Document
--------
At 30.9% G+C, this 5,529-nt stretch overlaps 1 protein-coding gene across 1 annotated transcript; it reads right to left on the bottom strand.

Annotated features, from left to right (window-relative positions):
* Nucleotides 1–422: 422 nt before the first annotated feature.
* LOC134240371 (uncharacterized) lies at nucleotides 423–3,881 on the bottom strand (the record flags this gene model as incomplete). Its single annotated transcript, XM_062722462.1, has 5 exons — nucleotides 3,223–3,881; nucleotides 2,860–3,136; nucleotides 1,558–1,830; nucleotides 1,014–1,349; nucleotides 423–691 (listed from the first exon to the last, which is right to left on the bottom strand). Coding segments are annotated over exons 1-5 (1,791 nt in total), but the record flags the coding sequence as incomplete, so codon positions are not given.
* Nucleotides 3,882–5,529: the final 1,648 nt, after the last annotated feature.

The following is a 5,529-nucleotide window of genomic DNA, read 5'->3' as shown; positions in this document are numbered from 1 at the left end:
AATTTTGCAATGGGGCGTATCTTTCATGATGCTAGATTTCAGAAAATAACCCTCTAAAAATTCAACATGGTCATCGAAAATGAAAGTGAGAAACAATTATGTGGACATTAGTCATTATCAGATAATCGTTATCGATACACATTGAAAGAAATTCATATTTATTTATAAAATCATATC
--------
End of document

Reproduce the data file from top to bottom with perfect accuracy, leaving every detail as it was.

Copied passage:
At 30.9% G+C, this 5,529-nt stretch overlaps 1 protein-coding gene across 1 annotated transcript; it reads right to left on the bottom strand.

Annotated features, from left to right (window-relative positions):
* Nucleotides 1–422: 422 nt before the first annotated feature.
* LOC134240371 (uncharacterized) lies at nucleotides 423–3,881 on the bottom strand (the record flags this gene model as incomplete). Its single annotated transcript, XM_062722462.1, has 5 exons — nucleotides 3,223–3,881; nucleotides 2,860–3,136; nucleotides 1,558–1,830; nucleotides 1,014–1,349; nucleotides 423–691 (listed from the first exon to the last, which is right to left on the bottom strand). Coding segments are annotated over exons 1-5 (1,791 nt in total), but the record flags the coding sequence as incomplete, so codon positions are not given.
* Nucleotides 3,882–5,529: the final 1,648 nt, after the last annotated feature.

The following is a 5,529-nucleotide window of genomic DNA, read 5'->3' as shown; positions in this document are numbered from 1 at the left end:
AATTTTGCAATGGGGCGTATCTTTCATGATGCTAGATTTCAGAAAATAACCCTCTAAAAATTCAACATGGTCATCGAAAATGAAAGTGAGAAACAATTATGTGGACATTAGTCATTATCAGATAATCGTTATCGATACACATTGAAAGAAATTCATATTTATTTATAAAATCATATC